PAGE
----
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D C Thomson

This page considers the DC Thomson newspaper group, unrelated to global giant Thomson profiled elsewhere on this site.

It covers -

  • introduction
  • the founder
  • Leng
  • studies
  • landmarks


Dundee-based and family-controlled DC Thomson has gained attention for its political and editorial conservativism (the Dundee Courier placed news, rather than advertisements, on its front page as late as 1992) and publication of comics.

The founder

Thomson was founded by David Couper Thomson (1861-1954), son of a Dundee shipowning family.

After education at Dundee high school and apprenticeship to a marine engineer in Glasgow he went into partnership by his father in 1884. Two years later Thomson left the shipping business to manage W. & D.C. Thomson, established up by his father William to hold the Dundee Courier, Argus and Weekly News acquired by the family. He was joined by younger brother Frederick in 1888, buying the My Weekly newspaper, lucratively converted into a weekly magazine for the local proletariat and launching the Dundee Evening Post in 1900. In 1905 the trio established D. C. Thomson & Co. Ltd, taking a stake in competitor John Leng & Co.

During 1913 that company opened a printing operation in Manchester, followed by one in Glasgow two years later. At that time it launched the Glasgow Sunday Post. The deaths of William and Frederick in 1917 saw full control of the papers pass to David.

Thomson appears to have decided that the high road to success lay downmarket. In 1920, building on My Weekly, he launched The Adventure as a regional (later national) boys' paper. Six years later he acquired the rest of John Leng & Co and bought The Scots Magazine (founded 1739) in 1927. As one of the hard-faced men who had done well out of the war, Thomson's pieties about free enterprise froze into a caricatural conservativism. Dundee MP Winston Churchill, not yet Prime Minister, complained that Thomson was "narrow, bitter, unreasonable, eaten up with his own conceit, consumed with his own petty arrogance", guilty of "ceaseless detraction, spiteful, malicious detraction". Churchill lost his seat; Thomson increasingly subsided into a crusty seclusion that would have delighted schlerotic US counterparts such as Copley and Hoiles.

Nephew Harold Thomson took day by day responsibility during the mid-1930s, launching the Hotspur for boys in 1933, followed by Rover, Wizard, Vanguard and Skipper. Thomson released the popular children's comics The Dandy in 1937 and Beano in 1938 (now remembered largely in a wry appreciation by George Orwell). Women's magazines included Secrets (launched in 1932). The Sunday Post, as a Scottish version of the Mirror, became one of the largest Scottish newspapers (at its peak reportedly being read by 4 out of 5 Scots), albeit one that would have horrified John Knox and David Hume.

By the early 1950s the group published over twenty downmarket newspapers, women's magazines, and children's comics. It was known for tight family control (often described as "secretive"), parochial views and a vehement opposition to unionism. Employees were required to sign a commitment that they were not members of a union and would not join one, a requirement somewhat undermined by recurrent industrial disputes and an official inquiry in 1952. By that stage it had quietly abandoned the founder's refusal to employ Roman Catholics.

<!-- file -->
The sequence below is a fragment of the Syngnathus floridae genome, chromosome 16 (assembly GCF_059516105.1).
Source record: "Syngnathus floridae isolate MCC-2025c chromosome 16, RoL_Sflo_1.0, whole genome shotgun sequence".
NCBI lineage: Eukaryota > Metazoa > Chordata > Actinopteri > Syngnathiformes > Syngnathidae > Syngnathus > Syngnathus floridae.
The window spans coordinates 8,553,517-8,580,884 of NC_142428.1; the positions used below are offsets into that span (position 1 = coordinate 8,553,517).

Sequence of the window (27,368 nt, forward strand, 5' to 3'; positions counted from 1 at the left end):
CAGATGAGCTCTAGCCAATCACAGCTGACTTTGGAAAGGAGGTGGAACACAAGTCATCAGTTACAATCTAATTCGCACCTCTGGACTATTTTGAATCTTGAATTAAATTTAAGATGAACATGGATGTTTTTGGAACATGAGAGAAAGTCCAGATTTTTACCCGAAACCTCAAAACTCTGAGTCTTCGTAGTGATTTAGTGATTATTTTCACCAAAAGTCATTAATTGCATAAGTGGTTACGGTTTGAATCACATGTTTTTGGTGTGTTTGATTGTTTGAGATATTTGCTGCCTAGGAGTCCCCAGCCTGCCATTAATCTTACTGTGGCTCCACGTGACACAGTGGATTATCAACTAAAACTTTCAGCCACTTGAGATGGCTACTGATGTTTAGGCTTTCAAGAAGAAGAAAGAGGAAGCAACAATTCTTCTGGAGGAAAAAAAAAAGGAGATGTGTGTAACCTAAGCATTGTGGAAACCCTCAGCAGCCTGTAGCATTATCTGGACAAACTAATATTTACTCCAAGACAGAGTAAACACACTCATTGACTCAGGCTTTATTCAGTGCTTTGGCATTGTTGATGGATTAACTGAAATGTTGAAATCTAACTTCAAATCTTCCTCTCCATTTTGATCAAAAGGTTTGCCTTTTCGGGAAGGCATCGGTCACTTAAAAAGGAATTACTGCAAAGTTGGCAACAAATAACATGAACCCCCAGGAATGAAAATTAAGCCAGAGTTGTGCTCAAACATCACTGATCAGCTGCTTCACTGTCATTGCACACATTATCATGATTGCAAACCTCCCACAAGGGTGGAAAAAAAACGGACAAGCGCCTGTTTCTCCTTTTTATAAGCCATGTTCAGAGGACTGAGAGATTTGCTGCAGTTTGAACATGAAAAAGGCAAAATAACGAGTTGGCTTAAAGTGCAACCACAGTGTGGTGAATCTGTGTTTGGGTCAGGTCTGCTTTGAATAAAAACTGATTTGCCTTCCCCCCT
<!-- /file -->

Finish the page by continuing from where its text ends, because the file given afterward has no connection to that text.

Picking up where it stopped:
Sir John Leng (1828-1906) was the younger brother of Sir William Christopher Leng (1825-1902). At Hull grammar school Leng showed what one biographer described as "a precocious interest in journalism" (co-editing a magazine with fellow pupil Charles Cooper, later editor of The Scotsman) although many schoolboy authors do not go on to build a newspaper group.

Leng abandoned his job as assistant master at a private school when the editor of the Hull Advertiser, responding to letters for publication, urged him to learn shorthand and then appointed him as a reporter and sub-editor's assistant. Leng replaced the sub-editor ("lazy and too fond of drink) within a short time of his appointment in 1847, becoming chief reporter, sub-editor, music critic and drama critic. In 1851 he became editor of the ailing Dundee Advertiser, whose resuscitation was rewarded with partnership of that title's owners in 1852. By the mid-1850s the newspaper was published by John Leng & Co, which invested heavily in new technology such as the telegraph ( a London office was opened in 1870) and zincography for illustration.

During the late 1850s Leng expanded and diversified, with the weekly People's Journal, gaining a circulation of 250,000 (in ten local editions) and illustrated magazine the People's Friend being launched in 1869. The unsucessful halfpenny Daily Advertiser was replaced by daily publication of the Dundee Advertiser from 1861. An evening newspaper, the Dundee Evening Telegraph (later the Evening Telegraph & Post) was launched in 1877 and Leng expanded into newsprint production through a stake in Donside Paper Mills. He was elected as a Liberal for Dundee in 1889, retiring in 1905.

Leng & Co was absorbed by DC Thomson in 1926


There have been no major studies of DC Thomson.


1884 David Couper Thomson and father William form partnership

1886 David Thomson leaves family shipping business, heads new company of W. & D.C. Thomson

1888 buys My Weekly

1900 launches Dundee Evening Post

1905 D. C. Thomson & Co. Ltd established as private limited company

1913 opens office in Manchester

1915 opens office in Glasgow

1915 launches Glasgow Sunday Post

1920 launches The Adventure

1926 absorbs Dundee-based John Leng & Co

1932 launches Secrets

1933 launches The Hotspur

1937 launches The Dandy

1938 launches The Beano

2005 pays £85m for Puzzler Media, publisher of puzzle magazines including Puzzler Sudoku

2006 buys Aberdeen Journals (inc The Aberdeen Press & Journal) of DMGT for £132m